Protesters attack Center Parcs plan
Campaigners occupy house near site that would house tropical dome at 29C with 5,600 visitors – and 700 jobs
JUST weeks after green protesters halted a dam plan at Sivens in Gard nearly 1,000 environmental campaigners have started a move to kill off plans for a giant Center Parcs holiday village in Rhône-Alpes – in part because of its need for water.
They say that the project at Roybon, Isère, will destroy parts of the wetlands in Avenières forest on the Chambaran massif and be an environmental disaster with a daily water demand of nearly 1,200m3 in a zone that already suffers from drought. They have launched legal challenges.
The project, led by holiday group Pierre et Vacances, would see the building of 980 holiday cottages over 202 hectares with an Aquamundo transparent tropical dome that would house a swimming pool and leisure centre heated to a constant 29C. The site could host 5,600 visitors at a time and, with nearly 700 jobs, be a major economic boost for the area.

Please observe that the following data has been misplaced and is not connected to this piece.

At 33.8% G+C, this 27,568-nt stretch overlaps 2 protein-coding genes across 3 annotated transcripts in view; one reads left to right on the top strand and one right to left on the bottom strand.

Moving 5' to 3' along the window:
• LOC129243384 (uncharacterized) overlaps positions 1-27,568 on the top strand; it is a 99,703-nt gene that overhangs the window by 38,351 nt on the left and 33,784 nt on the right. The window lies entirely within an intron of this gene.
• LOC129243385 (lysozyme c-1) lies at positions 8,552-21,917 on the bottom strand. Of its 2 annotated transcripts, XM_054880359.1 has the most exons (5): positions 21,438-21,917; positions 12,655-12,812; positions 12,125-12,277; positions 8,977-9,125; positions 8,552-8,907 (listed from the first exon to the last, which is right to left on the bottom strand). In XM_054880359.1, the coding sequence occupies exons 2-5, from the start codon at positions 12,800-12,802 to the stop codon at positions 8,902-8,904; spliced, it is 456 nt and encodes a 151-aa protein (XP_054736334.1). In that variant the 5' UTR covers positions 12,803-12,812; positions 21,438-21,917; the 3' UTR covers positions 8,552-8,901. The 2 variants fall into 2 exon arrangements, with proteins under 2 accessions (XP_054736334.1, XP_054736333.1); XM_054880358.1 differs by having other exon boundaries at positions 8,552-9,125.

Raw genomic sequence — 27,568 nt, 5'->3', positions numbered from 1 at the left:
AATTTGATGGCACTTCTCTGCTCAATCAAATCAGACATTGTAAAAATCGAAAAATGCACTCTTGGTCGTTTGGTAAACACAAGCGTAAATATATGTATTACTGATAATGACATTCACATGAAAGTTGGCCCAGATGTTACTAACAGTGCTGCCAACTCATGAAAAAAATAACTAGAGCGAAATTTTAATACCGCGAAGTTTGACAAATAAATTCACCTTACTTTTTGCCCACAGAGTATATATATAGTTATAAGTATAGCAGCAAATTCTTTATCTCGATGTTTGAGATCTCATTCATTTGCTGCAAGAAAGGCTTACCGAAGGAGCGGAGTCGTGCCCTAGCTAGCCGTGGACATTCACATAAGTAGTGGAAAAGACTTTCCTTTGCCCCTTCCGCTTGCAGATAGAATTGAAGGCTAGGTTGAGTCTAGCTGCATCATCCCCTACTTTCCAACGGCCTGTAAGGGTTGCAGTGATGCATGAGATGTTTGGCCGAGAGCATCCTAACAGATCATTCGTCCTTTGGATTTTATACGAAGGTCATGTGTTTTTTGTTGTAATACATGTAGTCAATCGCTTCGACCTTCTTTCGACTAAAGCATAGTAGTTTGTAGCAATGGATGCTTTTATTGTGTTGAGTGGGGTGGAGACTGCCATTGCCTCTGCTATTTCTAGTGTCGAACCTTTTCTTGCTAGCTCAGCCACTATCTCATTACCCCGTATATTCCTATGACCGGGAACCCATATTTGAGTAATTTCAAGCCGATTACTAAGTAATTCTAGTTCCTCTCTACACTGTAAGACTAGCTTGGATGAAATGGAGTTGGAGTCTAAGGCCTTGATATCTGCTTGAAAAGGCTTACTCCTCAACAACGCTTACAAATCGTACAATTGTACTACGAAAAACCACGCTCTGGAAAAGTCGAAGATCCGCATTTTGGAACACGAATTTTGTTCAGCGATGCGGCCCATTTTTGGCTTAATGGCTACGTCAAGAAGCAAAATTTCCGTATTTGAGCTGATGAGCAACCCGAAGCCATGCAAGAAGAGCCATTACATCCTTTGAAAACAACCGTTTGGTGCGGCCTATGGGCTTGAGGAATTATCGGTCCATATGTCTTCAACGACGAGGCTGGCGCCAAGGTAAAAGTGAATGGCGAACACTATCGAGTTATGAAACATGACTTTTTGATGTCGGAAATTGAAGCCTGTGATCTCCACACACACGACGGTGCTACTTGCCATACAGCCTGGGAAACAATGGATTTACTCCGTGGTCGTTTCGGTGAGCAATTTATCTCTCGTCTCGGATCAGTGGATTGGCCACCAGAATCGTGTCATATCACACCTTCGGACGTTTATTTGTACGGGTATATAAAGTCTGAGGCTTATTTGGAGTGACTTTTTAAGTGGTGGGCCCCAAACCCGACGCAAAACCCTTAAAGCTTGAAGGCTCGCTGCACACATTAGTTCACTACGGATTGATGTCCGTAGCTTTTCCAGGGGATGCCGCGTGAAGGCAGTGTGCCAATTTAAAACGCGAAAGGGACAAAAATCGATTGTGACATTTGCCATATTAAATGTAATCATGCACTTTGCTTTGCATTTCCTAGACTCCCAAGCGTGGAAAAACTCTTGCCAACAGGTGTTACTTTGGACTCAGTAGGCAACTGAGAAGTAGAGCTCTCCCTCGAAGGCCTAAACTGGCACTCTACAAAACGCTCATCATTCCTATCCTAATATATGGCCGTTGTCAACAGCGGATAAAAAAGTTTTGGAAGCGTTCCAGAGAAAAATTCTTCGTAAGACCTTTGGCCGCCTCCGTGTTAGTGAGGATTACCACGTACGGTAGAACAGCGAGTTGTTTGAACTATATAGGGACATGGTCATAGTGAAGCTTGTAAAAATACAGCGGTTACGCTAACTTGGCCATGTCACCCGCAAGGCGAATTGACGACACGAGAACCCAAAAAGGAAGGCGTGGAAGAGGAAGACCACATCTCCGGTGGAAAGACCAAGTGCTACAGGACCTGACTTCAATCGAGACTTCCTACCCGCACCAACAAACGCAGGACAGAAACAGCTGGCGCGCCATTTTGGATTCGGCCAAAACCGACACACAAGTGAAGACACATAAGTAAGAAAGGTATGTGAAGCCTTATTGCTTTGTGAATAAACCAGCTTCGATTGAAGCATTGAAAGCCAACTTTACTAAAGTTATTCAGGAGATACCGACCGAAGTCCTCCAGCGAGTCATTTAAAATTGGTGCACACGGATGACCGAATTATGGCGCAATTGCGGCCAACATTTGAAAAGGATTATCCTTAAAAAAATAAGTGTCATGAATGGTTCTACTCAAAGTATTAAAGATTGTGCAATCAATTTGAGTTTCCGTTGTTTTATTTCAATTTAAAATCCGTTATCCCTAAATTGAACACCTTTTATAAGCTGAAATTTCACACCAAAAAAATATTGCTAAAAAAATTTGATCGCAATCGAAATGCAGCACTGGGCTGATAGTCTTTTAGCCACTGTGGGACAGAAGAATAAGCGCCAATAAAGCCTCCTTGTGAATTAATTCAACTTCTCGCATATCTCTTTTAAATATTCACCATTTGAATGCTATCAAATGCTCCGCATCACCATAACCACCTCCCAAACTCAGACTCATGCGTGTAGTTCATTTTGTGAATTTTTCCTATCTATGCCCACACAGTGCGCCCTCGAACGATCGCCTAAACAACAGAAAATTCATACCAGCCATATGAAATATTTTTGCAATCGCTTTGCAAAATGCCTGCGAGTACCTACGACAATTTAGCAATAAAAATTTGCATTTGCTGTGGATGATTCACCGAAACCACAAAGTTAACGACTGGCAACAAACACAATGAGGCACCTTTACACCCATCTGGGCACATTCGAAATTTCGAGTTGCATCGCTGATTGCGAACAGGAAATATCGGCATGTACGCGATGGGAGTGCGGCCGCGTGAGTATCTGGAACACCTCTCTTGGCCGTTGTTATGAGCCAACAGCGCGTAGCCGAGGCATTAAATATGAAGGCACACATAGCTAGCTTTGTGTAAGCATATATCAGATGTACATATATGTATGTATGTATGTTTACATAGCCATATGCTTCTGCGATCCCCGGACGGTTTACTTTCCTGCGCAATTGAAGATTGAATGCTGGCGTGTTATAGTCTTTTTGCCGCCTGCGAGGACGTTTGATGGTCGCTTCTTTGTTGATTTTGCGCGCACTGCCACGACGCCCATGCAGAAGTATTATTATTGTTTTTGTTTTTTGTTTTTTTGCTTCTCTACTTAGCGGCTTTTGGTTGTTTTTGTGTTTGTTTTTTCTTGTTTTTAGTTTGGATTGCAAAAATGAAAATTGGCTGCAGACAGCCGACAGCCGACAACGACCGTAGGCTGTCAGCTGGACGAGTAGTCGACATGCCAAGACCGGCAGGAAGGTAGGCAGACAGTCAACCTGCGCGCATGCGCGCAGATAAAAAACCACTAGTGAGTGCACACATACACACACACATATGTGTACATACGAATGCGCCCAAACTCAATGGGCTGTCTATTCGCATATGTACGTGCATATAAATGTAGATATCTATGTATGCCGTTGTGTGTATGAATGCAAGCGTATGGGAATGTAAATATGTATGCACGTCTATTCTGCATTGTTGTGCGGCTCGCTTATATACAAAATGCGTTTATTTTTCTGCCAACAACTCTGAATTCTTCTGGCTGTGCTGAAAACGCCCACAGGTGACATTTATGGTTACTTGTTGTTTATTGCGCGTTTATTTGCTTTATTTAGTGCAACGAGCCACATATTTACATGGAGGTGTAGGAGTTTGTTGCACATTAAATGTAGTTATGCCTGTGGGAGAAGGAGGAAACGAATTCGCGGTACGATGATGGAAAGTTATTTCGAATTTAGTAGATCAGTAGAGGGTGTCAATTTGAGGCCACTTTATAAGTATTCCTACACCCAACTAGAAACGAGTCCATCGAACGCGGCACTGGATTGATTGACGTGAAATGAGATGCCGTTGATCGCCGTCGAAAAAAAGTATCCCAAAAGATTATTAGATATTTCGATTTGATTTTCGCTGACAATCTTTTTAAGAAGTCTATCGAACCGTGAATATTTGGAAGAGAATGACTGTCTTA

Groups of opponents marched on the forest at the weekend and have taken over an old forestry lodge to be their base for operations to halt the project – and say forest clearing machinery has been moved away from the site.
They called on Ecology Minister Ségolène Royal to call in the project for “urgent arbitration” and have already received support from Rhône-Alpes regional council socialist president Jean-Jack Queyranne, who called on work to be suspended.
Pierre et Vacances say the site would mean levelling 76 hectares of forest – just 0.4% of the forest area – but green campaigners and the public inquiry into the project say this is an underestimate and it would be nearer 120ha of wetland that would be affected. Campaigners also say the majority of the jobs on the site would be cleaners, working just a few hours per day.
Isère council backs the plan and president Alain Cottarlorda denounced “active minorities, who try to oppose this project by force, intimidation and manipulation”. He said the holiday park would be greener than the present situation as it would have an average 90% occupancy and take the place of nine holiday homes and three gites and holiday homes were just 10% occupied and gites 30%.
He added that it would mean 1,500 jobs in the two years of construction, with 50% of locals; 700 people on CDI contracts once the site was running and 140 indirect jobs in local businesses supplying goods and services.